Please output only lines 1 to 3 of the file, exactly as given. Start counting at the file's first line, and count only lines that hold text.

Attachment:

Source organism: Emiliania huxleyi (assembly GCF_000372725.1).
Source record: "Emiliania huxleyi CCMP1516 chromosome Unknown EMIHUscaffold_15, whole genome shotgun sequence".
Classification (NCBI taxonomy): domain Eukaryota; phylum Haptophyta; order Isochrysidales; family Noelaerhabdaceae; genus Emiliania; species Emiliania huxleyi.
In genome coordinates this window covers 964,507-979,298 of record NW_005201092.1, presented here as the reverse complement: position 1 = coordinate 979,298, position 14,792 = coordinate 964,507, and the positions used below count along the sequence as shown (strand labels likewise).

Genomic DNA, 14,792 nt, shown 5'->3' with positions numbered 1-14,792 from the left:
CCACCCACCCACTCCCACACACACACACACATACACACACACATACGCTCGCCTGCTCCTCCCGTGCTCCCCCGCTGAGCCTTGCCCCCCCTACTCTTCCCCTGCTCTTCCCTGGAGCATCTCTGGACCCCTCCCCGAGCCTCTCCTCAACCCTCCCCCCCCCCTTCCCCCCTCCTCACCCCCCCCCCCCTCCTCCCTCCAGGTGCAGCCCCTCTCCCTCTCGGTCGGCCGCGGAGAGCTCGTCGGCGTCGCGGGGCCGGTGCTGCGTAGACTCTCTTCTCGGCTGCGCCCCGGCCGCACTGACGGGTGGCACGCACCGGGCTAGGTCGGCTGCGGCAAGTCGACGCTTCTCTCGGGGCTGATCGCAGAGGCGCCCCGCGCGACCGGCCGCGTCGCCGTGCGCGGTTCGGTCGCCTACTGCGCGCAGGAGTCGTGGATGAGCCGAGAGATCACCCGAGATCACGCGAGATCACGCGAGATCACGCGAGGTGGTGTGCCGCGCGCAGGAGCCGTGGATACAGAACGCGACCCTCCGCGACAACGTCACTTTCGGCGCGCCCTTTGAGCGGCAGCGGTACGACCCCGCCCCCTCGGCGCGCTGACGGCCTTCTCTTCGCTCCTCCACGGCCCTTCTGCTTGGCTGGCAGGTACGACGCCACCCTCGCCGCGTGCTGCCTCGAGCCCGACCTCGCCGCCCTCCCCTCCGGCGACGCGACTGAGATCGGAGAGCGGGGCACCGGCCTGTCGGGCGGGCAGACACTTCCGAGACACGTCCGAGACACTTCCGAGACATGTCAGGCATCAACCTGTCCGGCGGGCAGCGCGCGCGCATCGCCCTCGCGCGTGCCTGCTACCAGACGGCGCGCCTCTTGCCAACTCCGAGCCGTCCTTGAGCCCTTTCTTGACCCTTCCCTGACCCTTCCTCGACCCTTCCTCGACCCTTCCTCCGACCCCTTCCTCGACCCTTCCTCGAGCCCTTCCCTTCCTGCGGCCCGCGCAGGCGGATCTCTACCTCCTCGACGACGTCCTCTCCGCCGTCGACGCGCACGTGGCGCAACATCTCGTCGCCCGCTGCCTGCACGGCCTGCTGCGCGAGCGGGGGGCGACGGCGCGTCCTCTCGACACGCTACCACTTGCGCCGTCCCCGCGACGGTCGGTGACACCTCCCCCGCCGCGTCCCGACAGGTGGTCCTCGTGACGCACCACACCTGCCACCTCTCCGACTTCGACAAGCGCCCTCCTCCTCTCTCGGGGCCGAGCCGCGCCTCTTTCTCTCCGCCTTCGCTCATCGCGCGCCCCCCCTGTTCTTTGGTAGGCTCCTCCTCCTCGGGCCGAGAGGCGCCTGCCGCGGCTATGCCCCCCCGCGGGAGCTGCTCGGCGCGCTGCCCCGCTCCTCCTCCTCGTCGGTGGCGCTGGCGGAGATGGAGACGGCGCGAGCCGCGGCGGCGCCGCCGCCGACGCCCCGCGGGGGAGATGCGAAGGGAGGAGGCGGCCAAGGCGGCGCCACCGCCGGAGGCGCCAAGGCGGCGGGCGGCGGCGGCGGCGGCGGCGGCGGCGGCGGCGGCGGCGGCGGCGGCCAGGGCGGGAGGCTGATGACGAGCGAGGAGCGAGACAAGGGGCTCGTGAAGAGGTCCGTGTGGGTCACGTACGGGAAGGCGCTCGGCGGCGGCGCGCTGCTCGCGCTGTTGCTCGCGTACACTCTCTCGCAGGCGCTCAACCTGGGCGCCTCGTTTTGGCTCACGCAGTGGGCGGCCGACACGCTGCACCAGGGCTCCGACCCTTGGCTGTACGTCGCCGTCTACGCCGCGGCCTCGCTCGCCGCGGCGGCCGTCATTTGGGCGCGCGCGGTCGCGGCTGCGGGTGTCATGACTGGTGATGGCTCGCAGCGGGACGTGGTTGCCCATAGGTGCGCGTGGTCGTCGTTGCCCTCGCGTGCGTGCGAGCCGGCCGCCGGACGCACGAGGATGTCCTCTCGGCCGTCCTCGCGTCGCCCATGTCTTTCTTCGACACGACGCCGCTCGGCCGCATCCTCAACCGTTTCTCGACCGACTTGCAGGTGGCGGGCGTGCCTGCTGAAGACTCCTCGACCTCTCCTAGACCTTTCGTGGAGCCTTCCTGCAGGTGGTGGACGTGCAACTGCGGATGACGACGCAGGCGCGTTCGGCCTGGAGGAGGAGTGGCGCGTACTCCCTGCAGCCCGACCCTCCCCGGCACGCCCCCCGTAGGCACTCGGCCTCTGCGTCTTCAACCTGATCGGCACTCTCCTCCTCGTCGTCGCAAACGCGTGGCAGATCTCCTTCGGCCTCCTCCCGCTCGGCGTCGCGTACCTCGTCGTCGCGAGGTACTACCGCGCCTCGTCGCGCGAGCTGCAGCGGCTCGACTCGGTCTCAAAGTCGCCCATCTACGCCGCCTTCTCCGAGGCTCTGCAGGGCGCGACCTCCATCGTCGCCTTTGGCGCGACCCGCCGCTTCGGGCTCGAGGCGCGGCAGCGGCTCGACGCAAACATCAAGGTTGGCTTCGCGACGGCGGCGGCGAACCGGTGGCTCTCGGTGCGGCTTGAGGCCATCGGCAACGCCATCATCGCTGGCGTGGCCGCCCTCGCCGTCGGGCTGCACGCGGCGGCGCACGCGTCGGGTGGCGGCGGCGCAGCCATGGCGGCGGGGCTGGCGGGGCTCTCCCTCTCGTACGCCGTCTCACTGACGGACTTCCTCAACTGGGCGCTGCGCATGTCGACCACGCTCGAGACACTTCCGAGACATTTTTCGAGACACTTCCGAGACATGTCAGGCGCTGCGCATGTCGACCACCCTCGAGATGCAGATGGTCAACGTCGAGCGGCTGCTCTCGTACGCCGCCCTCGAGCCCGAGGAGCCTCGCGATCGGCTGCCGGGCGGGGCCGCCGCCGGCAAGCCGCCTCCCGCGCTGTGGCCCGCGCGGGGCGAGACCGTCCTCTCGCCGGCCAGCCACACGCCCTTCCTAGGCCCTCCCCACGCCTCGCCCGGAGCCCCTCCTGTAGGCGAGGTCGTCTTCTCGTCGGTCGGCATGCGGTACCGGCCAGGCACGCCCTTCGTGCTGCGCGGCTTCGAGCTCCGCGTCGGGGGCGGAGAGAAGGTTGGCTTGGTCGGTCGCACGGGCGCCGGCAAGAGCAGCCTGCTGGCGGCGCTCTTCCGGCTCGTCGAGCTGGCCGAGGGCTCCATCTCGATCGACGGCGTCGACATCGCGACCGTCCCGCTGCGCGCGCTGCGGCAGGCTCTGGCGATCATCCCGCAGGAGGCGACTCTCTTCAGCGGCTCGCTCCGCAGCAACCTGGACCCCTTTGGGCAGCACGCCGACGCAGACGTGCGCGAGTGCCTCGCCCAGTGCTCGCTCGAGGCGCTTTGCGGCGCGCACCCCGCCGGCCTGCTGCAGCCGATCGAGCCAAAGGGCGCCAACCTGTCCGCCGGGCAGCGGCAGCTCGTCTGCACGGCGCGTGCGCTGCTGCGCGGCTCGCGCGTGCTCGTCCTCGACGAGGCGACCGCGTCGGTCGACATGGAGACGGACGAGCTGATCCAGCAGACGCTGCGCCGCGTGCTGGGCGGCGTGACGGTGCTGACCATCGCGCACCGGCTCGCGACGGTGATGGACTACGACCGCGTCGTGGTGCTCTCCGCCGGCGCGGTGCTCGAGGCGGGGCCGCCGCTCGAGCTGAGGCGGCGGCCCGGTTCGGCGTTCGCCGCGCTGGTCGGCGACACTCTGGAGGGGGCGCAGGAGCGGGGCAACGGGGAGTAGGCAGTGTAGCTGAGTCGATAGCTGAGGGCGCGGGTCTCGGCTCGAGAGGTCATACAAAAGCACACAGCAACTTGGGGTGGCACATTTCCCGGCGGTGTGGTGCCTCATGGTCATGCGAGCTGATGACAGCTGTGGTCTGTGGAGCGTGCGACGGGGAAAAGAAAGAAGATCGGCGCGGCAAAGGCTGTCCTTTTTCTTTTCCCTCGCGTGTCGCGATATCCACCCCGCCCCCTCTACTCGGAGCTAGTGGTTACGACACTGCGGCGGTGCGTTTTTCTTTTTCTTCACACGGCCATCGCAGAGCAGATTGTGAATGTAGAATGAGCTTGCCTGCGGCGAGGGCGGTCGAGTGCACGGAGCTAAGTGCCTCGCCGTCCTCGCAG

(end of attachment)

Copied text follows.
Source organism: Emiliania huxleyi (assembly GCF_000372725.1).
Source record: "Emiliania huxleyi CCMP1516 chromosome Unknown EMIHUscaffold_15, whole genome shotgun sequence".
Classification (NCBI taxonomy): domain Eukaryota; phylum Haptophyta; order Isochrysidales; family Noelaerhabdaceae; genus Emiliania; species Emiliania huxleyi.